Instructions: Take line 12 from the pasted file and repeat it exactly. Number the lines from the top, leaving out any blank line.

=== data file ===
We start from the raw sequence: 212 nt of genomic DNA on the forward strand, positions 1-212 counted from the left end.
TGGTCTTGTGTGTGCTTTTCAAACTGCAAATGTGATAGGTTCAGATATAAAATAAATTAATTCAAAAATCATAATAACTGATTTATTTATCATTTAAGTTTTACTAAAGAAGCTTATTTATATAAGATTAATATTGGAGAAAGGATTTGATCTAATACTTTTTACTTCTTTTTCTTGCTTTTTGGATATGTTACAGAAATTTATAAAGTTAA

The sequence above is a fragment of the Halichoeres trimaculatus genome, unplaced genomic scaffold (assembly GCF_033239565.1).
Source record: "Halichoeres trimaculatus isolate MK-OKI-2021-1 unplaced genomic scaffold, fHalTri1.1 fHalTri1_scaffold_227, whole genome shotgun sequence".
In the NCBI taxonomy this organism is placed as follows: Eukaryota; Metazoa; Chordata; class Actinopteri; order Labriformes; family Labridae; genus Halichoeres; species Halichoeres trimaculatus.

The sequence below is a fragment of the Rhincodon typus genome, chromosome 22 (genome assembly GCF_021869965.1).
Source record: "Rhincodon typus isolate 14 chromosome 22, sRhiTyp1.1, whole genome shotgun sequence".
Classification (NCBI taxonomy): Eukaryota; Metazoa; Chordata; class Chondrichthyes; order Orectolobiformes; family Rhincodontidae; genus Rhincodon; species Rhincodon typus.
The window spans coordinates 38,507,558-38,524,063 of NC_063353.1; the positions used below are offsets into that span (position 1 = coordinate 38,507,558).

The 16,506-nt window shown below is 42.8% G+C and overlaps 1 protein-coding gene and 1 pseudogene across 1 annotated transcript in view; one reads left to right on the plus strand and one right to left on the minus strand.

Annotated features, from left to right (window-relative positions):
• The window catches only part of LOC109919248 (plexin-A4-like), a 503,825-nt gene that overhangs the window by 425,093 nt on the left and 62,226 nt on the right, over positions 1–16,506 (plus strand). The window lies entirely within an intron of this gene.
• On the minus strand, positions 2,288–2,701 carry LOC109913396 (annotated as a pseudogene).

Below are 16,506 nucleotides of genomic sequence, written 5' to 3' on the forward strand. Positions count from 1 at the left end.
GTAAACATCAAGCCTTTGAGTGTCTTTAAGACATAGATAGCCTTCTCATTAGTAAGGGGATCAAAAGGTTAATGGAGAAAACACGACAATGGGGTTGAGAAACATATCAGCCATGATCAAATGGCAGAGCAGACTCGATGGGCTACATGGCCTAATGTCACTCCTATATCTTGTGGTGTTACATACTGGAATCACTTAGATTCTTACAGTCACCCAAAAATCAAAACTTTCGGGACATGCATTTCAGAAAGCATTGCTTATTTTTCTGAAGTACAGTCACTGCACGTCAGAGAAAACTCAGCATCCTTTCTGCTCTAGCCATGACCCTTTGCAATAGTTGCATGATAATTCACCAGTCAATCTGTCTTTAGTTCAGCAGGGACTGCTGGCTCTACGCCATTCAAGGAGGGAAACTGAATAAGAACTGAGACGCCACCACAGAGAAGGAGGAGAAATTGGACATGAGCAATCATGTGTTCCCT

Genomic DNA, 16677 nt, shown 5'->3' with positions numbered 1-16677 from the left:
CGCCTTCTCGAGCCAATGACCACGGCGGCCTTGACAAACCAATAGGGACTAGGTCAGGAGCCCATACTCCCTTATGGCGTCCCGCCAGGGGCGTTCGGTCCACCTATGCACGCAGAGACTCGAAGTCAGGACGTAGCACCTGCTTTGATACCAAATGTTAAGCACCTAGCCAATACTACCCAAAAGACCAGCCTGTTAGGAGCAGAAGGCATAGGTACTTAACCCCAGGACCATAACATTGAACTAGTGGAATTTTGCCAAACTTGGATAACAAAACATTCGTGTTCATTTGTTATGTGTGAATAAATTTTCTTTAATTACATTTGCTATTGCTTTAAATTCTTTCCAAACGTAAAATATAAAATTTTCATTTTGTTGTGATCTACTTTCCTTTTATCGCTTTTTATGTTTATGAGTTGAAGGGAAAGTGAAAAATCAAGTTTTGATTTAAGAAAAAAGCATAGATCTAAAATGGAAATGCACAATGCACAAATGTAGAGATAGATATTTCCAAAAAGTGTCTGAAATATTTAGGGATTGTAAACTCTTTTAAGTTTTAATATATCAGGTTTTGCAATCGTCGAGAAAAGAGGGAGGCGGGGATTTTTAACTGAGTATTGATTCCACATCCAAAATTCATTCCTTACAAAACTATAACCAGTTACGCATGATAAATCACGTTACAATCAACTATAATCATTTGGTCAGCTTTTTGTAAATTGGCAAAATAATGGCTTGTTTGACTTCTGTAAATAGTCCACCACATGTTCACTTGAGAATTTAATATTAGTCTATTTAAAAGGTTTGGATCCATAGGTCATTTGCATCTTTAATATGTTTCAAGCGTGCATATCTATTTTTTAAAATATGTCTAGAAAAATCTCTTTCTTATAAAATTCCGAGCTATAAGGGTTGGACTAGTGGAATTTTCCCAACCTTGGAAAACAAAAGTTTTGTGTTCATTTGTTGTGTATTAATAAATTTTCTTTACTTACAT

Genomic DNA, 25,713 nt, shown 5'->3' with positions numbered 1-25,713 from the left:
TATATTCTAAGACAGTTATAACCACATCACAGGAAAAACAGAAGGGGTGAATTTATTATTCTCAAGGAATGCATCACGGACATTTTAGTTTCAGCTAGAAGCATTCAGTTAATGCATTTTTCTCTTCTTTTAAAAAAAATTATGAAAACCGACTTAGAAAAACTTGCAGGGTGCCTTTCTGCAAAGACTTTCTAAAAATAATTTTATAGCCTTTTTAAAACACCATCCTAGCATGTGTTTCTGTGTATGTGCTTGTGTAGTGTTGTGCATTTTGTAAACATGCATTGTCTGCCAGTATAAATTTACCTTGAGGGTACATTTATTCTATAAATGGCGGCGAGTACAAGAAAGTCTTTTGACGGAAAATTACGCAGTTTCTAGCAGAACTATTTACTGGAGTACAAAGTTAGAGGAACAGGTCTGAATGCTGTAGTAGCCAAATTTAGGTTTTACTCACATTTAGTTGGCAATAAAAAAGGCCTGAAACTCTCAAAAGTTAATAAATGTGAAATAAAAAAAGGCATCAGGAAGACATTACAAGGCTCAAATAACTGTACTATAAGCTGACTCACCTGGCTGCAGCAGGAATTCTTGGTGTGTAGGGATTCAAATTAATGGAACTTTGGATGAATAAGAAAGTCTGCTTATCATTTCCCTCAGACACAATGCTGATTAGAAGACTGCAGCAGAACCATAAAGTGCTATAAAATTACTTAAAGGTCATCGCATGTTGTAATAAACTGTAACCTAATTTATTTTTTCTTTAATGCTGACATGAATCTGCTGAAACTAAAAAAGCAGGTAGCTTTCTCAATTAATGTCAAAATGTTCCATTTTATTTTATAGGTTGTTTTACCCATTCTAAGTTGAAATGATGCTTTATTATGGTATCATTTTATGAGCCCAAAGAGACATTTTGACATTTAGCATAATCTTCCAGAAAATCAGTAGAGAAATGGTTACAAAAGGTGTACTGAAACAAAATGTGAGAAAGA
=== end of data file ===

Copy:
• The window catches only part of LOC109919248 (plexin-A4-like), a 503,825-nt gene that overhangs the window by 425,093 nt on the left and 62,226 nt on the right, over positions 1–16,506 (plus strand). The window lies entirely within an intron of this gene.